Xiqu Urban Development
A model community is envisioned to rise around an arts colony, hotel/conference center, and “life-learning” campus modeled on the traditional Chinese Shu Yuan Academy. Master planning and urban design of a 240-acre site in China’s Sichuan province.
Tsao & McKown is collaborating with Octave, a development company working in China to create a new model for the design of cities. Balancing roles as owner, developer, and operator, Octave seeks to transform the traditional definition of real estate. At Chengdu-Xiqu, Octave is serving as an integrator of infrastructure, architecture, planning, goods and services, as well as the public, private and nonprofit sectors.
The project at Chengdu-Xiqu, in China’s Sichuan province, will comprise an estimated 13.6million square feet of building on 240 acres. This development will be a pedestrian–oriented town showcasing the world’s most innovative sustainable technologies while integrating economically-mixed housing, an arts colony, hotel and conference center, and a “life learning” campus. The aim is to create a new model for urban development in the rapidly emerging Chinese market, which can eventually be applied to a broad variety of contexts. The Chengdu-Xiqu project is envisioned as a “harmonious society” project.
In 2007, IMC Octave entered into an agreement with the Chengdu government to develop an international leisure destination to boost tourism in Western China; the development would promote preservation of the natural surroundings and highlight the rich cultural heritage of the area. With the Chengdu government as the joint venture partner, IMC Octave’s proposed project would develop two connecting sites: Xiqu as a vibrant learning based community and Longchi as a natural preserve to promote sustainable practices.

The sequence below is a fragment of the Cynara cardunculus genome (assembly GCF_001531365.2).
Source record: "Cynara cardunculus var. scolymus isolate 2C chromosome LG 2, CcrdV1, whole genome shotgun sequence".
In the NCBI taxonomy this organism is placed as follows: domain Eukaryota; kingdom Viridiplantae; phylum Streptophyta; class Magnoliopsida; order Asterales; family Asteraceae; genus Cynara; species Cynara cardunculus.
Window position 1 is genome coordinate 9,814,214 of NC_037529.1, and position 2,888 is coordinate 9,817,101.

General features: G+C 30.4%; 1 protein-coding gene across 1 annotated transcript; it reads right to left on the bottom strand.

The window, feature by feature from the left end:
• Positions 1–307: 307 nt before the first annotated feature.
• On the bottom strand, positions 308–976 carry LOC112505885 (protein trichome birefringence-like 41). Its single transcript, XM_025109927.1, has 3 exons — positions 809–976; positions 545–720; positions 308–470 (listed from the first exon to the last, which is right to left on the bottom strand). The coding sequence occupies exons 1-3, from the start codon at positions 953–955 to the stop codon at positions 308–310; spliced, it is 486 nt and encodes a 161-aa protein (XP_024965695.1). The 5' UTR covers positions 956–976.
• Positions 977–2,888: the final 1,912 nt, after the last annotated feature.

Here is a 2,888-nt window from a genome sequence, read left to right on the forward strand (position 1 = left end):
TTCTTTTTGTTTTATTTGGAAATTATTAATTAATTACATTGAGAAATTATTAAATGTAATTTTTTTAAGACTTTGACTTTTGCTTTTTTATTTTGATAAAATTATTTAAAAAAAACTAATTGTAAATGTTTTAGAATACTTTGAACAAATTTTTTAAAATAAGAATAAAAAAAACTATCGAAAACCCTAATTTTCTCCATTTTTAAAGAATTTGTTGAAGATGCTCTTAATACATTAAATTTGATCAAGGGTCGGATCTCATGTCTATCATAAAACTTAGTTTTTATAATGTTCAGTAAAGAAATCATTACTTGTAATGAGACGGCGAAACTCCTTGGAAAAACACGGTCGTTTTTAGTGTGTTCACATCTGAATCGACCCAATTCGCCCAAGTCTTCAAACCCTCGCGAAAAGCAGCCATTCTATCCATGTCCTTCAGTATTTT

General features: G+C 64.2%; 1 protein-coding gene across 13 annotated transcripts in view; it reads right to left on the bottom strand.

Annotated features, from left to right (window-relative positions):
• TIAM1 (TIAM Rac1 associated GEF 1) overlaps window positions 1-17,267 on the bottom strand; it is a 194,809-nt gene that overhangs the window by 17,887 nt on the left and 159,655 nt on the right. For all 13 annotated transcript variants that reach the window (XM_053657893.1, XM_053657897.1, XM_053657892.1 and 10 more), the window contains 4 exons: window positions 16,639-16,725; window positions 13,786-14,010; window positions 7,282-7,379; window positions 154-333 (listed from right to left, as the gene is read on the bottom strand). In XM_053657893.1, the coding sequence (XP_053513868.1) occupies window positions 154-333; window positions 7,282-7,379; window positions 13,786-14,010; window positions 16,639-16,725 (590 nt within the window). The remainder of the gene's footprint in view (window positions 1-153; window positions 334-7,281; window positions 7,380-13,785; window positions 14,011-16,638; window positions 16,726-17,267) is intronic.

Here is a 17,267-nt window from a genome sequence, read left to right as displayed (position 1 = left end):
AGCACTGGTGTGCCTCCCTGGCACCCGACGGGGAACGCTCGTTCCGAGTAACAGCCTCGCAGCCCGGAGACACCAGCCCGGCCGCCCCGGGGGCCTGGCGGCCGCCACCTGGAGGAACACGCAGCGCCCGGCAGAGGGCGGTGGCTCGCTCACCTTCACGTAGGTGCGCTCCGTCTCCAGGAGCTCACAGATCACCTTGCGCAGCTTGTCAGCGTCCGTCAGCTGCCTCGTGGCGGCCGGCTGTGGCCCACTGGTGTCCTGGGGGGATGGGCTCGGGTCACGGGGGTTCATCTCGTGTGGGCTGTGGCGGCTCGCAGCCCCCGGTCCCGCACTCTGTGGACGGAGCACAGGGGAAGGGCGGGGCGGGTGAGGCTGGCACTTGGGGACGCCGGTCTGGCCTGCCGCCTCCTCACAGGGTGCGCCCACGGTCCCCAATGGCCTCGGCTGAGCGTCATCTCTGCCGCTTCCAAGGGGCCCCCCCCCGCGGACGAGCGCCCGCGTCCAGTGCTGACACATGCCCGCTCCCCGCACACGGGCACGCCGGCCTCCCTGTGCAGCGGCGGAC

Located at the foothills of the Himalayas and with a vast network of waterways, the region is naturally rich in scenic beauty, and throughout history, the province of Sichuan has been providing an abundance of agricultural output to feed the rest of the nation. Furthermore, the region’s biodiversity is internationally recognized as a destination for research—it is the world’s foremost location for the study of panda preservation and Longchi National Park’s habitat for flora has attracted botanists and scholars from around the world.
In addition to its ecological significance, this Southwestern region is a major cultural hub, where many Chinese traditions have its roots, including Daoism, which was founded over 2000 years ago in Qingchengsan. Sichuan is also a historical center for Traditional Chinese Medicine, and home to a globally-recognized culinary tradition and a distinctive school of traditional crafts.
Occupying 240 acres about 40 miles outside of Chengdu, the 2000 year-old capital of Sichuan province and the largest metropolis in Western China, the selection of this site in Dujiangyan was partly to provide a channel for growth in the interior region of China. Landlocked urban centers such as Chengdu are completing the transition from an agrarian to industrial society, and showing the beginnings of a service sector. With its abundance of natural resources, and its distinct cultural heritage, the Learning Community in Dujiangyan would be an attempt to test a new model of rural-urban integration.